Injuries result from transfers of energy that exceed the tolerance of players' bodies to maintain their normal structure or function.36–38 The group conjectured that sudden changes (especially increases) in any or all of the factors that comprise physical load (frequency, intensity, duration and type of activity) would increase the susceptibility of athletes to injury. In a recent opinion paper, Gabbett39 hypothesised that the balance between recent (acute) and longer term (chronic) training loads may be an important determinant of injuries related to training load. Players who have minimal exposure to training and matches may be at a higher risk due to their lack of conditioning, whereas players who have very high levels of exposure to rugby training and match play may also become more susceptible to acute and gradual onset injuries due to factors such as physical and mental fatigue and cumulative microtrauma.39 While further research is needed to ascertain the extent to which these ideas hold true in practice, a recent study by Cross et al40 provides some support. Cross et al40 found a U-shaped relationship between 4-week cumulative load and subsequent injury risk among players in the English Premiership rugby competition.

Hendricks and Lambert proposed a theoretical model of the tackle in which the risk of injury was represented as a function of the number of tackles a player had made over a given period (resulting in either acute or chronic fatigue), the magnitude of impact, or energy loads of each of the tackles, and the resulting muscle damage.41 The model acknowledged that a sufficiently high-energy impact would overcome the tolerance of even the best-conditioned player using a good tackle technique. Players with high levels of physical conditioning along with a high level of tackle skill, however, were postulated to be at lower risk of injury for any given combination of number of tackles per unit of time and the magnitude of impact of the tackles. Although high chronic loads have been linked to lower injury risk in some sports,42 Hendricks and Lambert's model suggests that high chronic loads may reduce the tolerance of the player to future loads.41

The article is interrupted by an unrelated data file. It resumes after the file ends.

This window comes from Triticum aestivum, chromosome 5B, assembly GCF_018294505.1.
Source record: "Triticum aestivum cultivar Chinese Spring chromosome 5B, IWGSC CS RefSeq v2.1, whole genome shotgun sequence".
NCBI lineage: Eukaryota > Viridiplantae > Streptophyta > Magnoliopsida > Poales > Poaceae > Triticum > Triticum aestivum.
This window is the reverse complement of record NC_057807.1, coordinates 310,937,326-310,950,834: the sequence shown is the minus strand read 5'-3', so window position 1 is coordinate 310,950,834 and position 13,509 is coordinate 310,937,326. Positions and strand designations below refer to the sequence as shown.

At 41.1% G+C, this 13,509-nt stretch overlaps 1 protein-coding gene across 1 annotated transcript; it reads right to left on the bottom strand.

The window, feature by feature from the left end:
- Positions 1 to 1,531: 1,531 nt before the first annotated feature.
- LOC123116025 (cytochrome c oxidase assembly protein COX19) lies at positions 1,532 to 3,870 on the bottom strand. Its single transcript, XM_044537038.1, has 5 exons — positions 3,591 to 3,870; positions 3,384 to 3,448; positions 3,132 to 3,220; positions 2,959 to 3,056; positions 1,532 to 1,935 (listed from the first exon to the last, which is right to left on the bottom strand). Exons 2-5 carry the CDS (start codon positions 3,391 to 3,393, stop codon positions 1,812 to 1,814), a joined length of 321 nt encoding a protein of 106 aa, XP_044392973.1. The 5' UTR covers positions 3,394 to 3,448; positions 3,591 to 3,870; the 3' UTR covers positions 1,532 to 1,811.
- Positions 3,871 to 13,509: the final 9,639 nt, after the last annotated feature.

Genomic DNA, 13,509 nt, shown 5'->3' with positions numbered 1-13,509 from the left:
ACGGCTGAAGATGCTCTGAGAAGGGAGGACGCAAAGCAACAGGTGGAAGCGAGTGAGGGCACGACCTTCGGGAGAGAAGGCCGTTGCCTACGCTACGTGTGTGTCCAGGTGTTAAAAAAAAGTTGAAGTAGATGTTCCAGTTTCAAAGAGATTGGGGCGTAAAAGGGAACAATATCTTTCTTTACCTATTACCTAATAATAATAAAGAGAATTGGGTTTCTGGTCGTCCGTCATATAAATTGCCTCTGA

There is evidence linking injury and team success in several football (soccer) studies,43–45 and a recent 7-year prospective study by Williams et al46 found that time loss injuries compromised team success in elite rugby. The work by Williams et al aside, it is important to recognise that most of the research into physical loads and injury in rugby to date has been conducted on single teams over short follow-up periods, resulting in low numbers of injuries being available for analysis. Given the level of evidence, many conclusions drawn from these studies are speculative. The problem of underpowered studies is widespread in applied sports science research, where the collection of reliable and valid data on large numbers of teams over extended periods presents considerable challenges. Clearly, larger, longer term prospective studies are required, although the degree to which such multiorganisation investigations would be supported in high performance sport also requires careful consideration.